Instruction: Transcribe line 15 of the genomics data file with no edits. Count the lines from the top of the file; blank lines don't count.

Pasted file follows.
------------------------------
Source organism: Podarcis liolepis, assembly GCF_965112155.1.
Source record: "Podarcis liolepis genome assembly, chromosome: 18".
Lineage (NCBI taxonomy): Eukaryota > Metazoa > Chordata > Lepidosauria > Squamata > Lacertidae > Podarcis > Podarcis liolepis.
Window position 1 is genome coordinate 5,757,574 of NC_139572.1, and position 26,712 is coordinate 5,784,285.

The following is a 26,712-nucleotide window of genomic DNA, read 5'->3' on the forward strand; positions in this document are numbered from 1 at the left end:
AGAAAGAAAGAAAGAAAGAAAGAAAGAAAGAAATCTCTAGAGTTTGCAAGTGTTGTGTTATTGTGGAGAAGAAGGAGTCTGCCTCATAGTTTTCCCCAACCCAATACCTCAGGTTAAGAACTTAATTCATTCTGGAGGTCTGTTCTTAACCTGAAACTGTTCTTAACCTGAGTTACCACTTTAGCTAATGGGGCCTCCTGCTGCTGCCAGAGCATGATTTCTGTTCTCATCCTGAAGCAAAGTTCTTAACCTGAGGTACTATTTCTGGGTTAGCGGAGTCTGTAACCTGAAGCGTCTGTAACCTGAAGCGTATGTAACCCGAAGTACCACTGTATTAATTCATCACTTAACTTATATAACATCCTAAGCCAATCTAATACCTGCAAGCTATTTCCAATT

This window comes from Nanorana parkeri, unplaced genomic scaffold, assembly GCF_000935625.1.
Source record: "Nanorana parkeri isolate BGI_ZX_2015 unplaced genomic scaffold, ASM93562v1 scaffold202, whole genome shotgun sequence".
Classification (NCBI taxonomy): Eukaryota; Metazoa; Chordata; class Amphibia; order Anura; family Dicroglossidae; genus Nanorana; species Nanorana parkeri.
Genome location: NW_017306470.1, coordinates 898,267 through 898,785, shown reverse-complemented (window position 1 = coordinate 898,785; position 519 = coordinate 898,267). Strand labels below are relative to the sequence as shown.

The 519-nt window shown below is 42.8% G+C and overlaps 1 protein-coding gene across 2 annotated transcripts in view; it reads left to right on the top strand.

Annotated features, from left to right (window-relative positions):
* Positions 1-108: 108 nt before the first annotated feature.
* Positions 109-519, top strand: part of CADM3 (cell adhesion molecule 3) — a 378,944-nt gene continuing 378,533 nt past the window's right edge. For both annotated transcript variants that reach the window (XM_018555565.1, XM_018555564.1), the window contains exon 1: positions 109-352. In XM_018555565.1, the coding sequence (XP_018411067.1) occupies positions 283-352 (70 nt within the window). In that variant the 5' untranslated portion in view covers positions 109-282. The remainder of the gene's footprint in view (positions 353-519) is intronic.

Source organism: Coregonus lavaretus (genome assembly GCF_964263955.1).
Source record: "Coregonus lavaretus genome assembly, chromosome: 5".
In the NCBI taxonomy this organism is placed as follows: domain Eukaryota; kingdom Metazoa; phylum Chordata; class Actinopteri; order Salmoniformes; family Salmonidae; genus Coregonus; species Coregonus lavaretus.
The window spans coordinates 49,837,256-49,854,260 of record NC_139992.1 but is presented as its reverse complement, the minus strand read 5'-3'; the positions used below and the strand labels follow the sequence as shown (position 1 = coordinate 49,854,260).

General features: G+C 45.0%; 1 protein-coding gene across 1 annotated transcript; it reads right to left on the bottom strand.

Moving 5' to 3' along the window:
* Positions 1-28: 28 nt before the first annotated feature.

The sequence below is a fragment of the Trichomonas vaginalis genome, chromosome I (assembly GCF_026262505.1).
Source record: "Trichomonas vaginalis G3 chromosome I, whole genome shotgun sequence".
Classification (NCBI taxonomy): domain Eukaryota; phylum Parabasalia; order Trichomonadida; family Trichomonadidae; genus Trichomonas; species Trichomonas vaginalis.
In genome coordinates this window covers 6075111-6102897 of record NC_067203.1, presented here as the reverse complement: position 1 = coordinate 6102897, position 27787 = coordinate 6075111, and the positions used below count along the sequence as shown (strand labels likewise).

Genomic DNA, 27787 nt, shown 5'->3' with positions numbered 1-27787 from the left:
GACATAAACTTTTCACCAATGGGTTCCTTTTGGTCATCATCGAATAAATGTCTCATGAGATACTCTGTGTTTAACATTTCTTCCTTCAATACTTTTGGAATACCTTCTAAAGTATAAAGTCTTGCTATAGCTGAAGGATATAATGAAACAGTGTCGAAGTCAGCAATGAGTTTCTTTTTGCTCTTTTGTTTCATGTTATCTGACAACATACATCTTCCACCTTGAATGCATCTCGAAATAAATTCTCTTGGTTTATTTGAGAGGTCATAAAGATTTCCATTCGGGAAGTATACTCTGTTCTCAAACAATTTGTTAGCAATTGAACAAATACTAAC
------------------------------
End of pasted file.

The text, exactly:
Source organism: Coregonus lavaretus (genome assembly GCF_964263955.1).